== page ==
What also concerns me is this. If your existing 36 foot well is silting up on you, then what makes you think that you won't have the same issue with another shallow well? If both wells are on the same acquifer, then the water coming into those wells is coming from the same strata. Pulling large volumes of water out of a well causes ground water to rush toward the well to fill the void and that quick movement can cause loose fines to come with the water.

Maybe the only way to keep that from happening is to go to the 200 foot level and find an acquifer that is below bedrock where there is no silty strata. No matter what, any well water is likely to be fairly hard and in need of treatment by a water softener. Other issues such as high iron or sulpher can also be solved. Reverse osmosis is fine for limited amounts of drinking water but rather impractical for anything beyond that because the process is very slow.

Concrete holding tanks aren't all that expensive. If you put a pump in your existing well that only pulled one gallon per minute so that it did not disturb the water and cause turbidity, then you could get 1440 gallons from that well in a single 24 hour period. The average person uses 60 galloms of water per day in a house. A family of six would only need 360 gallons daily. The 1440 is four times those needs.

Here in southern Ontario, almost all wells are in clay-based soils. The fact that our methods are different than those used in Cal regarding hole size doesn't really matter. It's what works locally that counts. Clay comes in many forms and densities. Some clays allow water to migrate through them and some are nearly impervious.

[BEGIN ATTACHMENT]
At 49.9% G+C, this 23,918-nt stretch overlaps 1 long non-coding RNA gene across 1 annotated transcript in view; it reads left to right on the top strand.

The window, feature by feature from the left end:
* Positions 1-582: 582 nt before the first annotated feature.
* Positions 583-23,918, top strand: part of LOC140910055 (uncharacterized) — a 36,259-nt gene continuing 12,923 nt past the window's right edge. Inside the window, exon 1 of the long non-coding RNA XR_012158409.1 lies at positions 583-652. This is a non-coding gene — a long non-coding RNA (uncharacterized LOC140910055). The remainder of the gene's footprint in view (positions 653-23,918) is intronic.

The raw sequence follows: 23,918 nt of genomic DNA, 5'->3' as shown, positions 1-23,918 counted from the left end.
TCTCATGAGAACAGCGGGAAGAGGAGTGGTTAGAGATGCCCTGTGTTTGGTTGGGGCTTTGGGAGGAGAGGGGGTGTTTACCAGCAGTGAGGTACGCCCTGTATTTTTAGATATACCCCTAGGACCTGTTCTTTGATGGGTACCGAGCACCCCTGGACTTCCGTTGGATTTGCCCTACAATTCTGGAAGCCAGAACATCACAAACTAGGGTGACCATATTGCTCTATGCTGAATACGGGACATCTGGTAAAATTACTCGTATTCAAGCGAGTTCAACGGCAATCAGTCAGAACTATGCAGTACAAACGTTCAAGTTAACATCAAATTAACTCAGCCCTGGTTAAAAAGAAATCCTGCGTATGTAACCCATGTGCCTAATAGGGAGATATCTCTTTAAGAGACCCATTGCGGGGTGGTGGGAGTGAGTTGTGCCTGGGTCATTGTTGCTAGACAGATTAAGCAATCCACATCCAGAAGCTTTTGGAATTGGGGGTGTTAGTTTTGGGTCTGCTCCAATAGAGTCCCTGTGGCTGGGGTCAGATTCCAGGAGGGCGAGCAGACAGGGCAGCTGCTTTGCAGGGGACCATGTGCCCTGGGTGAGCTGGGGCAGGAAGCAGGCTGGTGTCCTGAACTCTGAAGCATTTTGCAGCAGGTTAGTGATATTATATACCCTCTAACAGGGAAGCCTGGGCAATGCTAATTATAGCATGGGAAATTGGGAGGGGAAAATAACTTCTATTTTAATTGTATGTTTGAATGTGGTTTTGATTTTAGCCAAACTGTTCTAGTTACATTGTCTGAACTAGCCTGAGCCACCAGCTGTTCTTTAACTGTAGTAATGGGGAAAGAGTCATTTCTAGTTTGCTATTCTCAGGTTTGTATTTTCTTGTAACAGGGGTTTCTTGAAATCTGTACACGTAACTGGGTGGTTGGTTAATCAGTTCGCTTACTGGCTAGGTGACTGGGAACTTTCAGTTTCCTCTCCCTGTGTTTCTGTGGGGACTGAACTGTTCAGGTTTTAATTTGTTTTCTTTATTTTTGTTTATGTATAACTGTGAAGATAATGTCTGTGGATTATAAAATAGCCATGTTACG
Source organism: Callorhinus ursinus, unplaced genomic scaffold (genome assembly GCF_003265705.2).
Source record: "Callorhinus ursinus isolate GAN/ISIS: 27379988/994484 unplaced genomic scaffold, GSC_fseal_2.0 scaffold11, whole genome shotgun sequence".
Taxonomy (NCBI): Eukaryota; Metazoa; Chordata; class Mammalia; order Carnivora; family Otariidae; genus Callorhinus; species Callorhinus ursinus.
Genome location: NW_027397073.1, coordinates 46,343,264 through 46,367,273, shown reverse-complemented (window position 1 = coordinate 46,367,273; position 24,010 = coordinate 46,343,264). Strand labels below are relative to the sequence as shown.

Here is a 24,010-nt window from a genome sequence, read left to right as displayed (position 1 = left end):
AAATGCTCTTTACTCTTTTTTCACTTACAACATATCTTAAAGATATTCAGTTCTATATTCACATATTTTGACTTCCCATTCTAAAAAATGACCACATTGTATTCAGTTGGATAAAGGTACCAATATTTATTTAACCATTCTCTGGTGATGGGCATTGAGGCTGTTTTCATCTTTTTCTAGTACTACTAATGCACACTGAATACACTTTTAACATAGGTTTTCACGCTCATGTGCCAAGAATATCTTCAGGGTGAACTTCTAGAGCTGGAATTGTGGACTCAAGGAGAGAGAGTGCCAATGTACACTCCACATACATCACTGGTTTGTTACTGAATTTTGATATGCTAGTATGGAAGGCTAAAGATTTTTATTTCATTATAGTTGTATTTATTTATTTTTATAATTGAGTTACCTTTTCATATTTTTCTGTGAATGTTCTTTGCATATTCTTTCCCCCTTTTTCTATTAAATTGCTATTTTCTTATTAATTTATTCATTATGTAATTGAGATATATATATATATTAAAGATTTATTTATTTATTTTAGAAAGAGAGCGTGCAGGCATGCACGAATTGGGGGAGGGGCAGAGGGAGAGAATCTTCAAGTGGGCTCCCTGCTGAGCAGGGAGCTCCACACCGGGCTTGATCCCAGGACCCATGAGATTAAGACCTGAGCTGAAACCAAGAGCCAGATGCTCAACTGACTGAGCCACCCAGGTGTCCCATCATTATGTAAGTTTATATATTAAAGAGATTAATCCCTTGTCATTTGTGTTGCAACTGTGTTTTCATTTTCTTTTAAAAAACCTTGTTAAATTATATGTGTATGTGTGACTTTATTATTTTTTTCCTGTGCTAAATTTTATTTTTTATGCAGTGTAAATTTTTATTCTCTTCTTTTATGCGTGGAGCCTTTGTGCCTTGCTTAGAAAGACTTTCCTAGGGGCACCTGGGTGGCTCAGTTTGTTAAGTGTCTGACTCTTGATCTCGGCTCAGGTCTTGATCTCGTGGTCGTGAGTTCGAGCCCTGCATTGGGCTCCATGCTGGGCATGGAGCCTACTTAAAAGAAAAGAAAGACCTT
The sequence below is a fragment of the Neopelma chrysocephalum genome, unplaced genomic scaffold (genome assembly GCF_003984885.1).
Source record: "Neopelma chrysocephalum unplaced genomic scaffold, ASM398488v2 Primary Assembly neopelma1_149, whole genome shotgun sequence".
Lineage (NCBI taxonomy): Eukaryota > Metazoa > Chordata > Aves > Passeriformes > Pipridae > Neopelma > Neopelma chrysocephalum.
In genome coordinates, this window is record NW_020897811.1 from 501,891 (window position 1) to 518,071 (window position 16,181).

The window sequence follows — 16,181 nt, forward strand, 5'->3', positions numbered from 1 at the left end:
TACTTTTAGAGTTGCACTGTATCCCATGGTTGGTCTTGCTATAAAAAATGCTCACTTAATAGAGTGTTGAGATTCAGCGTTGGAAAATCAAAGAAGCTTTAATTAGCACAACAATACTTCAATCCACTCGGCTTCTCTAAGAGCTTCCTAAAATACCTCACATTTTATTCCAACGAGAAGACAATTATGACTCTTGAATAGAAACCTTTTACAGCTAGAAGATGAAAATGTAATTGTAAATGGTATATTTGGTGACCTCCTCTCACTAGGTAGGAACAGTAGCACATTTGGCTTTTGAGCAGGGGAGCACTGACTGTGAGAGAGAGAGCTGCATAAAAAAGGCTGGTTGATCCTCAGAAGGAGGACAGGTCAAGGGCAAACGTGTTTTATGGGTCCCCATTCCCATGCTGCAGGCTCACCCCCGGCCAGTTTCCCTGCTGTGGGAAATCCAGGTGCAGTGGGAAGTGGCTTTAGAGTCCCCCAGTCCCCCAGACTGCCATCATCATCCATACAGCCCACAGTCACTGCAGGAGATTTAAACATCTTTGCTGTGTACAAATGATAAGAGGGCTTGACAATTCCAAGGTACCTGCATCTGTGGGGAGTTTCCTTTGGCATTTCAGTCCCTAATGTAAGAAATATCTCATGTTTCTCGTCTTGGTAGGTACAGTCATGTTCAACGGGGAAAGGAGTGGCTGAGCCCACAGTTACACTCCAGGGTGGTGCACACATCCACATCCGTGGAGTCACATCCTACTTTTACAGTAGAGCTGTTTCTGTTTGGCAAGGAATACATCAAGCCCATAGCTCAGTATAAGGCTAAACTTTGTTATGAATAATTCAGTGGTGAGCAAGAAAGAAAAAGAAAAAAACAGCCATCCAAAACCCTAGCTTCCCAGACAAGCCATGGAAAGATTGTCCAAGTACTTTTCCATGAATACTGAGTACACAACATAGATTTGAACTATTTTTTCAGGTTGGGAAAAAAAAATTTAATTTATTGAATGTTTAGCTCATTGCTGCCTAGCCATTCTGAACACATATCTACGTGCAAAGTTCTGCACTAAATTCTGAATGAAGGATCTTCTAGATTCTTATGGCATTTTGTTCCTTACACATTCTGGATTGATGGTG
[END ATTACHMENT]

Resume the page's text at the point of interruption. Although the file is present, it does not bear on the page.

Bookmark   March 21, 2007 at 8:55AM
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I can't say what this rig will do in your area, But I can tell you what I found out from the previous owners of my old house. My old house is in northwest ohio. The old owners purchased one of these rigs that were advertised in the back of Popular Mechanics and Populat Science. They were going to drill their own well. The soil conditions are clay,various types, and you hit bedrock down about 45 ft.

Well they tried this rig and got down about 20ft and gave up. The thing didn't have enough power to drill through the clay. The well hole was a little over 4" in diameter. They abandoned the effort and backfilled the hole.

This was over 20 years ago. I had to keep backfilling that area for years until the soil finally stabilized. Yhey ended up having a professional driller come in and drill a well.

The reason they needed a well was the fact the house and the neighboring house were on the same well. They had a 30ft piece of 1" copper buried underground to feed water to the other house.

Well they wrecked the well while they lived there by dumping bleach constantly down the well to take care of the sulphur water. The chlorine ate up the casing because they didn't rinse it down.